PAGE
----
Inhibition of NF-κB activation by 5-lipoxygenase inhibitors protects brain against injury in a rat model of focal cerebral ischemia
Journal of Neuroinflammation
Inhibition of NF-B activation by 5-lipoxygenase inhibitors protects brain against injury in a rat model of focal cerebral ischemia
Manu Jatana firstname.lastname@example.org 1
Shailendra Giri email@example.com 1
Mubeen A Ansari firstname.lastname@example.org 1
Chinnasamy Elango email@example.com 1
Avtar K Singh 0
Inderjit Singh 1
Mushfiquddin Khan firstname.lastname@example.org 1
0 Department of Pathology and Laboratory medicine, Ralph H. Johnson VA Medical Center Charleston , SC 29425 , USA
1 Department of Pediatrics, Medical University of South Carolina , Charleston, SC 29425 , USA
Background: Stroke is one of the leading causes of death worldwide and a major cause of morbidity and mortality in the United States of America. Brain ischemia-reperfusion (IR) triggers a complex series of biochemical events including inflammation. Leukotrienes derived from 5lipoxygenase (5-LOX) cause inflammation and are thus involved in the pathobiology of stroke injury. Methods: To test the neuroprotective efficacy of 5-LOX inhibition in a rat model of focal cerebral IR, ischemic animals were either pre- or post-treated with a potent selective 5-LOX inhibitor, (N[3-[3-(-fluorophenoxy) phenyl]-1-methyl-2-propenyl]-N-hydroxyurea (BW-B 70C). They were evaluated at 24 h after reperfusion for brain infarction, neurological deficit score, and the expression of 5-LOX. Furthermore, the mechanism and the anti-inflammatory potential of BW-B 70C in the regulation of nuclear factor kappa B (NF-B) and inflammatory inducible nitric oxide synthase (iNOS) were investigated both in vivo and in vitro. Results and discussion: Both pre- and post-treatment with BW-B 70C reduced infarctions and improved neurological deficit scores. Immunohistochemical study of brain sections showed IRmediated increased expression of 5-LOX in the neurons and microglia. BW-B 70C down-regulated 5-LOX and inhibited iNOS expression by preventing NF-B activation. Two other structurally different 5-LOX inhibitors were also administered post IR: caffeic acid and 2, 3, 5-trimethyl-6- [12hydroxy-5, 10-dodecadiynyl]-1, 4-benzoquinone (AA-861). As with BW-B 70C, they provided remarkable neuroprotection. Furthermore, in vitro, BW-B 70C inhibited lipopolysaccharide (LPS) mediated nitric oxide production, iNOS induction and NF-B activation in the BV2 microglial cell line. Treating rat primary microglia with BW-B70C confirmed blockage of LPS-mediated translocation of the p65 subunit of NF-B from cytosol to nucleus. Conclusion: The study demonstrates the neuroprotective potential of 5-LOX inhibition through down-regulation of NF-B in a rat model of experimental stroke.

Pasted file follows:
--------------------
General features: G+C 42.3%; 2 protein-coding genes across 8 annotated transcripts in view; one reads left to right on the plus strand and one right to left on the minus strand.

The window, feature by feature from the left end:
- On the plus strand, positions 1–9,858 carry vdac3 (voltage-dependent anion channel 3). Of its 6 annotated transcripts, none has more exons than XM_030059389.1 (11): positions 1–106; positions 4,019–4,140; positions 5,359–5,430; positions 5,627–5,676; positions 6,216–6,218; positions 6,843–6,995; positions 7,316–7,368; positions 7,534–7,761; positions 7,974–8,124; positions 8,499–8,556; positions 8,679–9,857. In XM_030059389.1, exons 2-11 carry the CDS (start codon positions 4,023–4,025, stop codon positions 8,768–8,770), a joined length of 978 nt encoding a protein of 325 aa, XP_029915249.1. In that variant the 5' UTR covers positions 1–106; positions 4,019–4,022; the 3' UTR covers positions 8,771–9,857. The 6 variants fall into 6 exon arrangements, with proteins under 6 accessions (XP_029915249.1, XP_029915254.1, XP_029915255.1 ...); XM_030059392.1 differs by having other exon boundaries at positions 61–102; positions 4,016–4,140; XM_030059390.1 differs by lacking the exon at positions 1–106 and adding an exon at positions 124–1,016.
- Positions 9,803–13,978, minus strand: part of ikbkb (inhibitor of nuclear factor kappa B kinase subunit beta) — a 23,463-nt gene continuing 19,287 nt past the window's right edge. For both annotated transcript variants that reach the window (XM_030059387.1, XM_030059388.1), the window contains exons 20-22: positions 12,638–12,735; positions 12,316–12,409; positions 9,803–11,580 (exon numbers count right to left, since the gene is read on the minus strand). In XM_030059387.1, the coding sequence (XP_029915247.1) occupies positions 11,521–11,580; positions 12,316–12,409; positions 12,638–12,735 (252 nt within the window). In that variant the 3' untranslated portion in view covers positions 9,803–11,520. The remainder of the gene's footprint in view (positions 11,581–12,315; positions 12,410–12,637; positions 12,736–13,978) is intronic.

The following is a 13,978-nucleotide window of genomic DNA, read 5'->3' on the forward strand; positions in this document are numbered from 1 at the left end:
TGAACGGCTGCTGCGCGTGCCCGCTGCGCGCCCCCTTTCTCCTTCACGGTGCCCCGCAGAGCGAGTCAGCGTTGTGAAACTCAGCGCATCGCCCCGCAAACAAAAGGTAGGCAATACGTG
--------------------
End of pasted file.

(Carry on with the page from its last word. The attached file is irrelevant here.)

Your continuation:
Cerebral ischemia-reperfusion (IR) triggers lipid
peroxidation and inflammation, which exacerbate injury.
Recognition of inflammatory components involved in stroke has
expanded the list of potential targets for therapy . They
include inducible nitric oxide synthase (iNOS),
cyclooxygenase-2 (COX-2), nuclear factor kappa B (NF-B) and
5lipoxygeanse (5-LOX) [2,3]. 5-LOX is the key enzyme in
leukotriene biosynthesis . It translocates to the nuclear
membrane upon stimulation, where it co-localizes with
5LOX activating protein (FLAP) and cytosolic
phospholipase A2 (cPLA2) . This event converts arachidonic acid
to leukotrienes. Emerging data implicate both 5-LOX and
FLAP in the disease process of cerebral ischemia .
Increased leukotriene levels and 5-LOX expression have
been documented in stroke patients . Also, FLAP has
recently been identified as the first common gene
associated with higher risk in atherosclerosis and stroke .
5-LOX-mediated reactive oxygen species (ROS)
generation has been implicated in the activation of NF-B [9,10].
Recently, we have demonstrated that PLA2 and 5-LOX are
involved in lipopolysaccharide (LPS)-induced iNOS gene
expression via dependent and independent NF-B
pathways in glial cells . NF-B is an important
transcription factor that plays a pivotal role in mediating
inflammatory response to pro-inflammatory cytokines
and ROS in animal models of experimental stroke
[10,12]. In unstimulated cells, p50:p65 is sequestered in
the cytoplasm by inhibitory proteins known as NF-B
inhibitors (IBs). Upon stimulation, IB is
phosphorylated by an upstream IB kinase (IKK), which leads to its
ubiquitination and proteosomal degradation. This
process liberates p50:p65, which translocates to the nucleus
and induces transcription of several genes, including
iNOS. In ischemia, the p65 subunit is recognized to play
an important role in regulation of inflammation . It
has also been shown that P65 interaction with 5-LOX
activates NF-B .
In the present study, we used a 5-LOX inhibitor, N-
phenyl]-1-methyl-2-propenyl]-Nhydroxyurea (BW-B 70C), in a rat model of focal cerebral
IR. BW-B 70C demonstrated a neuroprotective role